• El Nino


A new study reveals that the intense blast of the sun causing too much drought in the Western States, a phenomenon called El Niño may lessen the severity or the occurrence of tornadoes. The cooling effect on some other parts may add up to the magnitude of tornadoes, experts said as reported by Yahoo News.

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In a journal published in the Nature Geoscience, during the El Niño years in the south-eastern United States, there were only a few occurrences. Even the hail storms have less severity, which saves a lot of properties as well as the lives of people residing the area, as pointed by John Allen, a climatologist at Columbia University's International Research Institute for Climate and Society in Palisades, New York.

Allen and the group of researchers supported the idea, based on their findings that the cooling thing after the long duration of drought could predict how intense a tornado could be.

The team actually already had their experimental forecast and announced that the months of March, April and June would have fewer tornadoes because of the severity of El Niño. Experts said that it is still important for residents to be vigilant because even a silent year of tornadoes could still strike a certain region and mortality rate might still increase, as reported by Palm Beach Daily News.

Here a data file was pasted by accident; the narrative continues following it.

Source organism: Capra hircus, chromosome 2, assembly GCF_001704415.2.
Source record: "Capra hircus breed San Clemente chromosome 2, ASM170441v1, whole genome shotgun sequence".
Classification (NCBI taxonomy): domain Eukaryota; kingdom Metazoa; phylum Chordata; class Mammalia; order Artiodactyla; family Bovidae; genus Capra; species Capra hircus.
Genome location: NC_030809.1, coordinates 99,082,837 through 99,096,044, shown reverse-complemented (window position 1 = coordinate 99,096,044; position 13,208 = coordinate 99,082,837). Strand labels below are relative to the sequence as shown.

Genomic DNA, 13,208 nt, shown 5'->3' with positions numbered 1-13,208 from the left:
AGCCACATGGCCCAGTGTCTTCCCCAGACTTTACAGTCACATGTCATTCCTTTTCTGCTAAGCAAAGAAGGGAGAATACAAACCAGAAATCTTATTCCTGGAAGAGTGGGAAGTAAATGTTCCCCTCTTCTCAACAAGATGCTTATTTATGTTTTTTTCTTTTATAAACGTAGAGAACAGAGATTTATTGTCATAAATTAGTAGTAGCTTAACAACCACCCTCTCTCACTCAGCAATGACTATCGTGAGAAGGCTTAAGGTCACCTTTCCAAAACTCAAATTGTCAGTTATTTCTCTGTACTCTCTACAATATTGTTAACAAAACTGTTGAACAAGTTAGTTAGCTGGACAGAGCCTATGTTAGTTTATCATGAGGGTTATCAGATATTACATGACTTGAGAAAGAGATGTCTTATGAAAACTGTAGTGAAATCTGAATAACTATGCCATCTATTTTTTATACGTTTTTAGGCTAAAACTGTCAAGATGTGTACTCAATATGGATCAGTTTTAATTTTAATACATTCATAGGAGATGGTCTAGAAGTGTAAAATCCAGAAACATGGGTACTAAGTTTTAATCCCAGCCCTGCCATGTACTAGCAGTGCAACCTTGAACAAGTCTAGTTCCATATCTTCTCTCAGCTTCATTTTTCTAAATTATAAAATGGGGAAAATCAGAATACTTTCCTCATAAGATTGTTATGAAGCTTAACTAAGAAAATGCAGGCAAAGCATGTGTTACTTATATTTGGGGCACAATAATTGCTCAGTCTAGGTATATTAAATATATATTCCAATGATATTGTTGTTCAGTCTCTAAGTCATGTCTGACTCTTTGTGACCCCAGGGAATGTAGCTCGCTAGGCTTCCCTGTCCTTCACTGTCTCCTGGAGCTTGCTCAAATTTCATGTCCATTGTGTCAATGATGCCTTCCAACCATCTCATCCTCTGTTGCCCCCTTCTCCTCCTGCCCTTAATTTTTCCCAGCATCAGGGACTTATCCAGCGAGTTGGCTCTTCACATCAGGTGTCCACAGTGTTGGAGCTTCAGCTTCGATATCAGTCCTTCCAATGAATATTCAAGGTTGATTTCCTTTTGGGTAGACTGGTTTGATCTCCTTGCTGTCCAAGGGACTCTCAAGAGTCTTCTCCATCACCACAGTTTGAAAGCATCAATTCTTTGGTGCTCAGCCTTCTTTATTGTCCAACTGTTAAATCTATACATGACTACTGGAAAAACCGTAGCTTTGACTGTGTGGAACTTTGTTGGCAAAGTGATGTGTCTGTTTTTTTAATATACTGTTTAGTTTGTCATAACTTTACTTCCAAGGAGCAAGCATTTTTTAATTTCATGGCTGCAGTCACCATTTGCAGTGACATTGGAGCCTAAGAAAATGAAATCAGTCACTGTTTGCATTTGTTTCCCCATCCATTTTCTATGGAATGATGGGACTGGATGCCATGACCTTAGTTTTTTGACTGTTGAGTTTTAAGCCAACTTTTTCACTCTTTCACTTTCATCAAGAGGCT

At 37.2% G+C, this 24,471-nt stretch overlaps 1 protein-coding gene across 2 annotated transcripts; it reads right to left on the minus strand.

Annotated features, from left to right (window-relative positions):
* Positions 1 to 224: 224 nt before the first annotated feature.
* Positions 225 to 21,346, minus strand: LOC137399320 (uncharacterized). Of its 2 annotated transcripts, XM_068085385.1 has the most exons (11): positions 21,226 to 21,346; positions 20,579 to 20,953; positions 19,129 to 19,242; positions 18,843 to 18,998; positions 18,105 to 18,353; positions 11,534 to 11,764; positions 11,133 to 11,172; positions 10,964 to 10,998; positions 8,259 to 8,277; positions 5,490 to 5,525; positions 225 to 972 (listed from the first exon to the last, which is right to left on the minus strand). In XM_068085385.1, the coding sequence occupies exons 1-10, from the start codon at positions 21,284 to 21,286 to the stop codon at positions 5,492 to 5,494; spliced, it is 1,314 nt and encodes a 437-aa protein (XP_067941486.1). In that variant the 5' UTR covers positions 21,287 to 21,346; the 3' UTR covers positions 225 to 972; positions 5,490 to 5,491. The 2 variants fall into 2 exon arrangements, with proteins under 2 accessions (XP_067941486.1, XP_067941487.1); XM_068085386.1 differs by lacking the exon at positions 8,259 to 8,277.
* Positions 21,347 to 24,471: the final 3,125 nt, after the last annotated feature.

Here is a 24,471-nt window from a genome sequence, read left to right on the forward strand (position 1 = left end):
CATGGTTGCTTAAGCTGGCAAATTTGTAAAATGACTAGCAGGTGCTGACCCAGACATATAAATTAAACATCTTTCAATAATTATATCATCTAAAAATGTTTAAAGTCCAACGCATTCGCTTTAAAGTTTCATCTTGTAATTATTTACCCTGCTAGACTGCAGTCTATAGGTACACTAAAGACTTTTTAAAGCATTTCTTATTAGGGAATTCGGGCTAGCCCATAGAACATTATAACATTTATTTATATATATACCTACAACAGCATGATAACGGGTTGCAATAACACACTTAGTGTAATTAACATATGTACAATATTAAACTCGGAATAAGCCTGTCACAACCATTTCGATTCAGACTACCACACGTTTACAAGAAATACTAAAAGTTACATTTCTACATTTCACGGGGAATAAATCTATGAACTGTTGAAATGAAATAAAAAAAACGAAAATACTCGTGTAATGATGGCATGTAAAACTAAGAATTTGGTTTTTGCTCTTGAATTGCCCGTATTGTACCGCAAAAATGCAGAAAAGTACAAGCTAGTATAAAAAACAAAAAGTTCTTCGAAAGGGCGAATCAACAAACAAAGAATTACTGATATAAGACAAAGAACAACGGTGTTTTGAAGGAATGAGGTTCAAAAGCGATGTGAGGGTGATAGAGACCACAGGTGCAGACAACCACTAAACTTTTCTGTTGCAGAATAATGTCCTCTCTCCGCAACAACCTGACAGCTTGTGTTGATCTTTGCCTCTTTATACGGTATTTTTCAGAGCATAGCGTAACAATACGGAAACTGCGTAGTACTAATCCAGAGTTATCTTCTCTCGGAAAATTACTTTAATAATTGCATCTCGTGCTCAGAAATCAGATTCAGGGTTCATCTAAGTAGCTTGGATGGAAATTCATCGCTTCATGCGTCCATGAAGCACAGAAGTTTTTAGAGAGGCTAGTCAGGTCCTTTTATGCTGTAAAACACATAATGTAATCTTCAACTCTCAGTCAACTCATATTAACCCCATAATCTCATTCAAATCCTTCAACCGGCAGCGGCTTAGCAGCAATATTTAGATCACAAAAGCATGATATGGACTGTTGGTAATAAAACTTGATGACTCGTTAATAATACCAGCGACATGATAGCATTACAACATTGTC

Allen and his colleagues are planning to issue their seasonal tornado forecast, in order to give warnings as well as deep understanding to all subscribers about this natural, but a deadly atmospheric condition.

Another expert, Ashton Simpson Cook, a meteorologist also tried to issue their team's forecast about tornadoes, and stated that they are still in the beginning phase of their study. They also support the idea that the severity of the tornadoes is highly connected to the intense cooling effect, wherein El Niño, despite of its drying effect, could lessen the intensity and magnitude of tornadoes.